Turnover in key positions is disruptive to the business, costly and consumes time. Sometimes these valued employees want “a piece of the pie,” but some owners are not wiling give up any ownership. In those cases, how can owners structure compensation so that their talent will stay and so that incentives remain appropriate?

Do the executives running big public accounting firms really know how the CPAs who work for them would respond when faced with ethical dilemmas? New research suggests they may not.

The School of Accountancy's Professor of Practice Donald Goldman offers a cautionary tale that illustrates the consequences of cutting corners when starting a business. In this case, saving a few dollars on legal advice in the beginning cost $3 million in the end.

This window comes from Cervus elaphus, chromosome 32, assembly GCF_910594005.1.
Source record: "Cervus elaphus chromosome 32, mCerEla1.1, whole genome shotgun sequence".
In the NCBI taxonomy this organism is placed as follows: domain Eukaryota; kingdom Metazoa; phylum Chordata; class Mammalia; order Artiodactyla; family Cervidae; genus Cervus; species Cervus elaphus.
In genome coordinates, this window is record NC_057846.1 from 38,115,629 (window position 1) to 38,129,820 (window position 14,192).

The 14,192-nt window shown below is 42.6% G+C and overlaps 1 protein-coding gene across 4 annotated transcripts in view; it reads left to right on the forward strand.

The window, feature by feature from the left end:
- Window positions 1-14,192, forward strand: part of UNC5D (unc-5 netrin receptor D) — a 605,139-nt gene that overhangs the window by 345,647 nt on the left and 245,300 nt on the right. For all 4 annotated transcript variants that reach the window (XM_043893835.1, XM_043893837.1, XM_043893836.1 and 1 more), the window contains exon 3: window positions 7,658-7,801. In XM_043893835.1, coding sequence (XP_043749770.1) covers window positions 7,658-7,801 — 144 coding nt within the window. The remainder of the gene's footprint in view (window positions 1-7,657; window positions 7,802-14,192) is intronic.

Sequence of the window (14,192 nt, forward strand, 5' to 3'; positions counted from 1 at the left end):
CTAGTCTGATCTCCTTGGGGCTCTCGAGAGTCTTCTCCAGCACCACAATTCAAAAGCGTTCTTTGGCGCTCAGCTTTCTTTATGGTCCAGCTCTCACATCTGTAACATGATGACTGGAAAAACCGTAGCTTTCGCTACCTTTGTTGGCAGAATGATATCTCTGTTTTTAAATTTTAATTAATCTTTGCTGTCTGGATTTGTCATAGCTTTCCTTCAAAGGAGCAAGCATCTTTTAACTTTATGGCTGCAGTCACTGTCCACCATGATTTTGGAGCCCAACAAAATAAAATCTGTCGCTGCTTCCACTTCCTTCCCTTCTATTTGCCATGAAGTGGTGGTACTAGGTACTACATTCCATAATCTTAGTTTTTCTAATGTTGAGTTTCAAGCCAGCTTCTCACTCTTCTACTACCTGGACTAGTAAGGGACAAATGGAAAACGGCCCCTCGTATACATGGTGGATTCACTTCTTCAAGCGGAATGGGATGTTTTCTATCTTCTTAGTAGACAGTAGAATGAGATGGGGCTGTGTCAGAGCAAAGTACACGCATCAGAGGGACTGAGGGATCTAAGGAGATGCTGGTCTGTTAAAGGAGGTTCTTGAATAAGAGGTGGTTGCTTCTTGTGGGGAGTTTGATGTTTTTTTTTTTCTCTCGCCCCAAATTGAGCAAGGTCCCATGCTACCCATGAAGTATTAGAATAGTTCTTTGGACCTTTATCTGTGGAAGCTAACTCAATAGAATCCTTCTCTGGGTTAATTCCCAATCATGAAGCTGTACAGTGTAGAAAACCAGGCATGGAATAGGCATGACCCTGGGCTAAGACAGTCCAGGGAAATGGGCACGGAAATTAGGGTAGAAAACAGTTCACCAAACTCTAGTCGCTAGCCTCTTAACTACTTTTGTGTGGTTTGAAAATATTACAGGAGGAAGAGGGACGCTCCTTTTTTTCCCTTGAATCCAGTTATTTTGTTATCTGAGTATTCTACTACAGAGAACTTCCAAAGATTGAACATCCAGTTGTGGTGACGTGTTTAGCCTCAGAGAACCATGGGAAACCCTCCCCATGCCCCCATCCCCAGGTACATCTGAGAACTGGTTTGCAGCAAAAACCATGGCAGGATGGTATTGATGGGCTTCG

Many corporations lobby the U.S. Congress, but are these efforts effective? Assistant Accounting Professor Jennifer Brown examined corporate political contributions and found that firms taking a long-term, relationship approach with tax policymakers fare better than peers who stand back or wait for an issue to arise.

Companies that make regular ongoing campaign contributions to lawmakers on the Senate Finance Committee and the House Ways and Means Committee end up paying lower tax rates over time, according to a new study by Arizona State University’s W.P. Carey School of Business.